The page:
That's what many voters fail to understand. The political stewardship is not just about electing individuals. It is about how many members will eventually be the majority and whether or not that majority is Democratic or Republicans matters massively. You have some Americans who simply seem, in so far as they're engaged on these issues at all, to believe that they're just electing a member of Congress, that that is the limitation of their stewardship, without recognizing that what we saw in Washington yesterday is really setting the stage for everything that will, and everything that will not happen in the United States Congress on the side of the House for the next two years. The situation is actually even more acute than that, because of what is called the Hastert Rule. This was passed by the Republican majority in the House during the time that Dennis Hastert of Illinois was the Speaker of the House. The so-called Hastert Rule says that in order for legislation to move forward, it must have such a commanding number of the votes in the majority that there is virtually no risk that the legislation can be lost. It will not even require a bipartisan agreement.
If you operate on that rule, here's what becomes crucial. We are as a nation moving closer to a parliamentary system of government, further away from the kind of vision that was reflected in the Constitution of the United States. This also means that when you look at a figure such as the Speaker of the House, you are looking at a figure of massive importance even beyond the position as defined in the Constitution.
The drama of dealmaking: Why?
So, when you're looking at Nancy Pelosi and the fact that she was making her play to regain the speaker ship with the new Democratic majority, the big question is, what will the future of the Democratic majority in the House be? Here's where it gets really interesting. What has taken place in the Democratic Caucus after the election is the question of whether or not the leadership will be of the left or of the further left, or the even further left. That's the divide that remains after the caucus meeting on Wednesday. That's the divide between 203 and 218, but that then leads to something else. How in the world would a figure like Nancy Pelosi gain an adequate number of votes, especially when there is a clear challenge–not yet a challenger, but a clear challenge to her leadership? She does so by cutting deals, so you had major mainstream media over the last several days raising the question as to what political price will be exacted by members of Congress who have the leverage of saying to the Speaker, "I will vote for you, but only if you give me what I demand." It's been clear, Nancy Pelosi has been giving many wavering Democrats exactly what they demand. The political dance has been going on, has been people who said, "I will not vote, I shall never vote for Nancy Pelosi as Speaker," who come out and say after a meeting with her, "You know, it just makes sense to continue her leadership of the House Democratic Caucus." Some deal has been made, and what's really interesting is the fact there is no one who is denying it. It's not hidden. It's pretty much right out in public. The headlines that came after the Democratic meeting yesterday included this one, from the Wall Street Journal. Democratic Caucus backs Nancy Pelosi as next House Speaker.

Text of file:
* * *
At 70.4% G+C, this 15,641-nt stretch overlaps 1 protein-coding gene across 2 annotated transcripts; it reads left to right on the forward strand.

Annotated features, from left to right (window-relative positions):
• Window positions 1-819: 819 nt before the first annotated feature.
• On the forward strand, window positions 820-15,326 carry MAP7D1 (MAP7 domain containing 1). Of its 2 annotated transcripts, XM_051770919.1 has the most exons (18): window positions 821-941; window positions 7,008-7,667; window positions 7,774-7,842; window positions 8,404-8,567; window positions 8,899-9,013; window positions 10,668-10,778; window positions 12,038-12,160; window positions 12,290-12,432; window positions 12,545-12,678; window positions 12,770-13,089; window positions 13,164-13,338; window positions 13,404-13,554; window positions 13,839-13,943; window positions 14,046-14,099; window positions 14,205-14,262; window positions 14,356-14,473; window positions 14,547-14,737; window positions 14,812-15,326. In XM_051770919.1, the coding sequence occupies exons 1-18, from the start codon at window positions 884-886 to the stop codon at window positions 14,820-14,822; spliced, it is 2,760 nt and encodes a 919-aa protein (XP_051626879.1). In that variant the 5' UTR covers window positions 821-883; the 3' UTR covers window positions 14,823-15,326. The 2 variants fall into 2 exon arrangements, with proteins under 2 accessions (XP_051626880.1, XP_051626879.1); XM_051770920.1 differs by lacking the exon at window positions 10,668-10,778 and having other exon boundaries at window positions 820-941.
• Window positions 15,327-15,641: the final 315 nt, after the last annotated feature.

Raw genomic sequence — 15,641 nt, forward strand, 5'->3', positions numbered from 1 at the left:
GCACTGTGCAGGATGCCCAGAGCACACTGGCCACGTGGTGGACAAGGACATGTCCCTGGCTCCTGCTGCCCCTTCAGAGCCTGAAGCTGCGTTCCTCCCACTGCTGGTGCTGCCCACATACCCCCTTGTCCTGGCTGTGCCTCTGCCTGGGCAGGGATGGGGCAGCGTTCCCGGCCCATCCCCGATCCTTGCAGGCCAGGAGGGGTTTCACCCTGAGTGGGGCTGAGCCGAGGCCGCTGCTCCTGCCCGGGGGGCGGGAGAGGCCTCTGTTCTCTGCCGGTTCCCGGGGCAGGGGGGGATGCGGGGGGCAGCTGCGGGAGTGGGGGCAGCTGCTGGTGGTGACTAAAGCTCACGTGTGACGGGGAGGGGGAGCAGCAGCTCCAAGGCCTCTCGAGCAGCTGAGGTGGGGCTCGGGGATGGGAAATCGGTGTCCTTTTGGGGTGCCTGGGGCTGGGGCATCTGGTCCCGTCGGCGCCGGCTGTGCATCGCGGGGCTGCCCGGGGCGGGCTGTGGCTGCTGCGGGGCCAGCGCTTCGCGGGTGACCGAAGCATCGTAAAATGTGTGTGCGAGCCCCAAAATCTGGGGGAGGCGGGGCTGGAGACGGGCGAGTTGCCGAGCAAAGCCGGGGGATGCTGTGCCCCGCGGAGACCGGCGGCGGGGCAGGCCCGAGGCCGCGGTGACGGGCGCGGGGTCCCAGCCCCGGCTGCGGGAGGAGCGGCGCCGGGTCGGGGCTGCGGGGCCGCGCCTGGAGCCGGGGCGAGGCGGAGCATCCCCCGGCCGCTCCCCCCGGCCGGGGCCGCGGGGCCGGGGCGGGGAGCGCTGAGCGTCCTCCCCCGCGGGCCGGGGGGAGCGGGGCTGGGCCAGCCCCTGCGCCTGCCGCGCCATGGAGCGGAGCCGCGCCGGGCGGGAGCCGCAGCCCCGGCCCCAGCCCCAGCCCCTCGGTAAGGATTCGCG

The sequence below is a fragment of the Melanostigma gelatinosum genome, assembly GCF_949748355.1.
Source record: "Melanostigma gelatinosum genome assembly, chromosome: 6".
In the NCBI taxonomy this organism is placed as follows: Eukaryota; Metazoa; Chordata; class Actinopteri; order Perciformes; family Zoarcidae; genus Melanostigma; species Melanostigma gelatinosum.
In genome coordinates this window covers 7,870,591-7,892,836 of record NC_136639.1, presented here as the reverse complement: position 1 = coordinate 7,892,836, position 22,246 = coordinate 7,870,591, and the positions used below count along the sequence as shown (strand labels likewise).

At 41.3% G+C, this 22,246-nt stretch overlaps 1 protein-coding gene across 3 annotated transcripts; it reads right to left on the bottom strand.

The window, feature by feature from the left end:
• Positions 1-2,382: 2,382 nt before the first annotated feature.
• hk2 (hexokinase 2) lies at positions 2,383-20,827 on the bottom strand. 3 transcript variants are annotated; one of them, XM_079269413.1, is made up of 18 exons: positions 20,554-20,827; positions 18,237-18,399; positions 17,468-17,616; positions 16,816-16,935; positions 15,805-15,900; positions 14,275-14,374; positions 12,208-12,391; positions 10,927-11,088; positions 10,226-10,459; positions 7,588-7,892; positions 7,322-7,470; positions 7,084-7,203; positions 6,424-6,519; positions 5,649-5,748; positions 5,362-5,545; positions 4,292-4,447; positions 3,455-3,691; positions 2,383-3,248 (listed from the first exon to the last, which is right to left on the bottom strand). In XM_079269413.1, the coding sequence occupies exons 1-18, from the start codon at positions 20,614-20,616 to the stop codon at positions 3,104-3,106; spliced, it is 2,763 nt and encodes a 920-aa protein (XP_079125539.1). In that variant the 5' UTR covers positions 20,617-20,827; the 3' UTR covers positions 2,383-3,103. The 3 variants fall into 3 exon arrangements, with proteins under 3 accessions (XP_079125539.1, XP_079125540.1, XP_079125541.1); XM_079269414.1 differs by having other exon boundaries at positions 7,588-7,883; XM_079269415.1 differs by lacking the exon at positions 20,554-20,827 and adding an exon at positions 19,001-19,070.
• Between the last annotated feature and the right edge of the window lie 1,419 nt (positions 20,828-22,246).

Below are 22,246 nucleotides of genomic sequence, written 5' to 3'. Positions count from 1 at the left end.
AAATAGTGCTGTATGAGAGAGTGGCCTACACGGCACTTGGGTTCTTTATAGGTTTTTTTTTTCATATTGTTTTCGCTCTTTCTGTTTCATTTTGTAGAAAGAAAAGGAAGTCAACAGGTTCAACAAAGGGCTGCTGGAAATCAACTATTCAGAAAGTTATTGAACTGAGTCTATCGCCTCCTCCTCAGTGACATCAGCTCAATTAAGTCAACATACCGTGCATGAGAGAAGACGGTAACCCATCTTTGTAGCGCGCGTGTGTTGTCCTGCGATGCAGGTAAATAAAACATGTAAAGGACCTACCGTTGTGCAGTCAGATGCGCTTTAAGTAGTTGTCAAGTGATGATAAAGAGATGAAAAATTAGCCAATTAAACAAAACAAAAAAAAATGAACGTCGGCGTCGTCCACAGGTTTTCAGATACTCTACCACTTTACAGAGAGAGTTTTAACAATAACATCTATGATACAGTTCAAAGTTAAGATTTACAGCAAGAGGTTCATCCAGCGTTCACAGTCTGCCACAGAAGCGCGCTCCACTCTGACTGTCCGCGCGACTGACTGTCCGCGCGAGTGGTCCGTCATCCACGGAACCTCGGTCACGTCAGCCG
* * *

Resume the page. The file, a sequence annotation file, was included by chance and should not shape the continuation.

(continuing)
As you look at the article, they haven't backed her enough yet. The Washington Post, quote, "Democrats nominate representative Nancy Pelosi for Speaker, a show of strength that will be tested when the full House votes in January." The New York Times. Democrats nominate Pelosi to be speaker, but with significant defections, but by far, the most interesting article was in the front page of yesterday's edition of the Times, an article by Sheryl Gay Stolburg and Ashton W. Herndon. Here's the headline. Risk for Pelosi is owing debt to the liberal left. Wait just a minute. What does it mean for the New York Times to describe the threat to the Speaker as the liberal left? As it turns out, those two words put together don't make a whole lot of sense in the New York Times headline, but the general tenor of what's being communicated is clear enough. The threat to the liberal former Speaker are those who do not believe that she is sufficiently liberal. Since those are the votes she has to get in order to be reelected as Speaker, the deals she has to make are with people to her left. That's from a worldview analysis what gets really interesting.
How far left do you have to go to be significantly left of Nancy Pelosi? The point made by the reporters for the New York Times is that in making these deals with those who are to her left, Nancy Pelosi may have sowed the seeds for her own political complications. It can be argued that the very same thing happened when you look at the Republican leadership, when Republicans were in majority in the House, when deals made with those to the right of the Speaker often led to complications in moving legislation forward. The big dynamic now is on the Democratic party side. The big question is, how far left will the new House majority go? That's where the story just gets more interesting as we take it to the next level, and take it beyond just the vote of the House Democratic Caucus. We take it beyond the question of the future Speaker of the House, and turn to the future of the nation, and look at what is happening on the liberal side of the political, cultural, and moral equation.